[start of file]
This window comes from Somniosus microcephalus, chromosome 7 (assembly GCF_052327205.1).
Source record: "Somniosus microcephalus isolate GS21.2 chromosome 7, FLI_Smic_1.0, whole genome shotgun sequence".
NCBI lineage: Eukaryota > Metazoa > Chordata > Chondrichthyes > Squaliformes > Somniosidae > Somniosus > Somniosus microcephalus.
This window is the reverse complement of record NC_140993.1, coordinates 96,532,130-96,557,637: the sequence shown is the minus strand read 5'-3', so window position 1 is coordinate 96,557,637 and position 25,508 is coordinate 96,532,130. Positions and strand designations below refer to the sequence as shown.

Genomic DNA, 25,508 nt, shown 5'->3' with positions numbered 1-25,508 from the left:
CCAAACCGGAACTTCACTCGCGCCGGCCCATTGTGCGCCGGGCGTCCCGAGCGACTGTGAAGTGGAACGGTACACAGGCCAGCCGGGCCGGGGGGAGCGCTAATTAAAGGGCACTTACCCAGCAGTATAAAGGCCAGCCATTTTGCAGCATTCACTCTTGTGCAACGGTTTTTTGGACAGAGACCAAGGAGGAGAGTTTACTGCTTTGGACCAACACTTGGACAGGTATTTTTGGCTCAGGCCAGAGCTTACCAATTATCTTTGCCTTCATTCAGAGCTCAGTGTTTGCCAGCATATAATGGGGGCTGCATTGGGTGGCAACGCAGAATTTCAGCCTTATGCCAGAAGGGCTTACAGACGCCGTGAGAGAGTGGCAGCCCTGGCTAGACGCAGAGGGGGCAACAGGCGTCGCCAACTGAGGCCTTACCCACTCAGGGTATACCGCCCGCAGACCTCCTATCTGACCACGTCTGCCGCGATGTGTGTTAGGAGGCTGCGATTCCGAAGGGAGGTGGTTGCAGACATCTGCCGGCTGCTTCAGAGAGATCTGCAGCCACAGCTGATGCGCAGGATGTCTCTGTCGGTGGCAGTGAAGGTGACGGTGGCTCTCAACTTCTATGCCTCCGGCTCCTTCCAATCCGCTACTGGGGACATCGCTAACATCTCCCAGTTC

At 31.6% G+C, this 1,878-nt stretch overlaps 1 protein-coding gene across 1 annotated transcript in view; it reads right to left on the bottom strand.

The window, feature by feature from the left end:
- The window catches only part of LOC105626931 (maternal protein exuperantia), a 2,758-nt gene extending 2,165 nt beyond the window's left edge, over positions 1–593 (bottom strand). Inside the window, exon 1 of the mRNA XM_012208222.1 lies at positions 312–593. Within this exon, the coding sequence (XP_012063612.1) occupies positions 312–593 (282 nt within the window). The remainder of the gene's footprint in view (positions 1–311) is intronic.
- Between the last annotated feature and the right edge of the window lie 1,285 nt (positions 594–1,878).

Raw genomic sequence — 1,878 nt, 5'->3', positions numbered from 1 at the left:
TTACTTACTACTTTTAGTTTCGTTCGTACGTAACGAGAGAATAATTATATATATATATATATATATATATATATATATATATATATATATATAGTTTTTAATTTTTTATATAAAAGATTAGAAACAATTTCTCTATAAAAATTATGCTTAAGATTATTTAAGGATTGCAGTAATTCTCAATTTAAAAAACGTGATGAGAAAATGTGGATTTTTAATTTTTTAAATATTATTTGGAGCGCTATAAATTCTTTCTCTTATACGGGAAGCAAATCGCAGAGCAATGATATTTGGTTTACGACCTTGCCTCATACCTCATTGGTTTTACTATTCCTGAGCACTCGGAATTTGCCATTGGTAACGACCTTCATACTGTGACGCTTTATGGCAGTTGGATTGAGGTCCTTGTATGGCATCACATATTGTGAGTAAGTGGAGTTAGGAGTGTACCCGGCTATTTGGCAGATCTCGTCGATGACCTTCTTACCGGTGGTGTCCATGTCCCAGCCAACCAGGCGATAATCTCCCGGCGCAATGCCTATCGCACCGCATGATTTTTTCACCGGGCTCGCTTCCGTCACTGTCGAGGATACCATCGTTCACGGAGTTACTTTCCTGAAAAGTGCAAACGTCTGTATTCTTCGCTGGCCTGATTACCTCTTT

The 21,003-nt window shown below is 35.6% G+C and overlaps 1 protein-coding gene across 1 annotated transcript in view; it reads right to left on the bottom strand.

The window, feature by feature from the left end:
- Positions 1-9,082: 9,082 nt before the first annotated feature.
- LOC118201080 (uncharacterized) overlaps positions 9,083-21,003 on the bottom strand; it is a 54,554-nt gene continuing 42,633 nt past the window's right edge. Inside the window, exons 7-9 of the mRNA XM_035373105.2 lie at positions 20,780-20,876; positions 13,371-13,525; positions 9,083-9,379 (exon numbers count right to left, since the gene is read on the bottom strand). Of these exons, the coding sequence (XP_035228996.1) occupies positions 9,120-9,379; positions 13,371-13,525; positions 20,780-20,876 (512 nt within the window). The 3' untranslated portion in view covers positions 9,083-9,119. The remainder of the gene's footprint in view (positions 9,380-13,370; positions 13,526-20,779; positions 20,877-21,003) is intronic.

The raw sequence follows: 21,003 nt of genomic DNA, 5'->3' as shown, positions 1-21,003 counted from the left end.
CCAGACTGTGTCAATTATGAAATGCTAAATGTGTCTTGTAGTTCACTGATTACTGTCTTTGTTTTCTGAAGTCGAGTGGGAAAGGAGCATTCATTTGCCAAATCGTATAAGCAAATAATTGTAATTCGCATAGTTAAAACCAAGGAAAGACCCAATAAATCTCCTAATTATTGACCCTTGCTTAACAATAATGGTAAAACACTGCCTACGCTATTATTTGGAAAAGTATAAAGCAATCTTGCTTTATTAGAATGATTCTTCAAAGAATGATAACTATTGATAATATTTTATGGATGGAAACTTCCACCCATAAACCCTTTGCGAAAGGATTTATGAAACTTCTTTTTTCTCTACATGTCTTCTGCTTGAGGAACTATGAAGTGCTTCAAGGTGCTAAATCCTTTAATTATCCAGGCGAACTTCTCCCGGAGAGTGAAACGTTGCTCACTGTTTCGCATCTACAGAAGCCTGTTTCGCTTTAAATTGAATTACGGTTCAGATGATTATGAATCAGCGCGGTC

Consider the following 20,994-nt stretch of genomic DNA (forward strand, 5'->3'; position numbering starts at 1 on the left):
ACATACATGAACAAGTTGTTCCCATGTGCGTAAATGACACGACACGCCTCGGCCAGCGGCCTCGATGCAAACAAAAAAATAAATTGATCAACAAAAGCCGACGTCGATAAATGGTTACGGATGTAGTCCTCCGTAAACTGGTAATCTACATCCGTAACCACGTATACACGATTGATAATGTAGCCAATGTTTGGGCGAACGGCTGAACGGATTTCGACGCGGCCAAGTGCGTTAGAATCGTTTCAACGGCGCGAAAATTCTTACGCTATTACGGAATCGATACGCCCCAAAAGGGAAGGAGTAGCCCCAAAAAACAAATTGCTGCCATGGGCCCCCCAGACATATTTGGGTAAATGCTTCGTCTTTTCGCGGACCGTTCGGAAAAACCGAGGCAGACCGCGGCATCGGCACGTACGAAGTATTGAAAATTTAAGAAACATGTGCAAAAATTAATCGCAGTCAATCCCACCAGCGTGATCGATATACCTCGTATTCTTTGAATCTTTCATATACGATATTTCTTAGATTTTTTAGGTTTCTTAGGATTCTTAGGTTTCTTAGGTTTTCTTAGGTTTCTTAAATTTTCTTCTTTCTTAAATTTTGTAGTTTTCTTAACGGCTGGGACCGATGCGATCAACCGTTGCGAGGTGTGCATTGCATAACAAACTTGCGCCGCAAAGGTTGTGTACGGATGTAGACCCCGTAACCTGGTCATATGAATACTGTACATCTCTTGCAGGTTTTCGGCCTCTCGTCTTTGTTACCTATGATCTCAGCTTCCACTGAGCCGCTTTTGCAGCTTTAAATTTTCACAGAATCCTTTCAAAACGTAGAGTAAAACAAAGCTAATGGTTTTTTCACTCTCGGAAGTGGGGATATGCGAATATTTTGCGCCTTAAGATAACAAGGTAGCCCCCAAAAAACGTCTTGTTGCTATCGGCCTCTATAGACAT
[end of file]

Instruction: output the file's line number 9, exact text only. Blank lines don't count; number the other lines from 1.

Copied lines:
- The window catches only part of LOC105626931 (maternal protein exuperantia), a 2,758-nt gene extending 2,165 nt beyond the window's left edge, over positions 1–593 (bottom strand). Inside the window, exon 1 of the mRNA XM_012208222.1 lies at positions 312–593. Within this exon, the coding sequence (XP_012063612.1) occupies positions 312–593 (282 nt within the window). The remainder of the gene's footprint in view (positions 1–311) is intronic.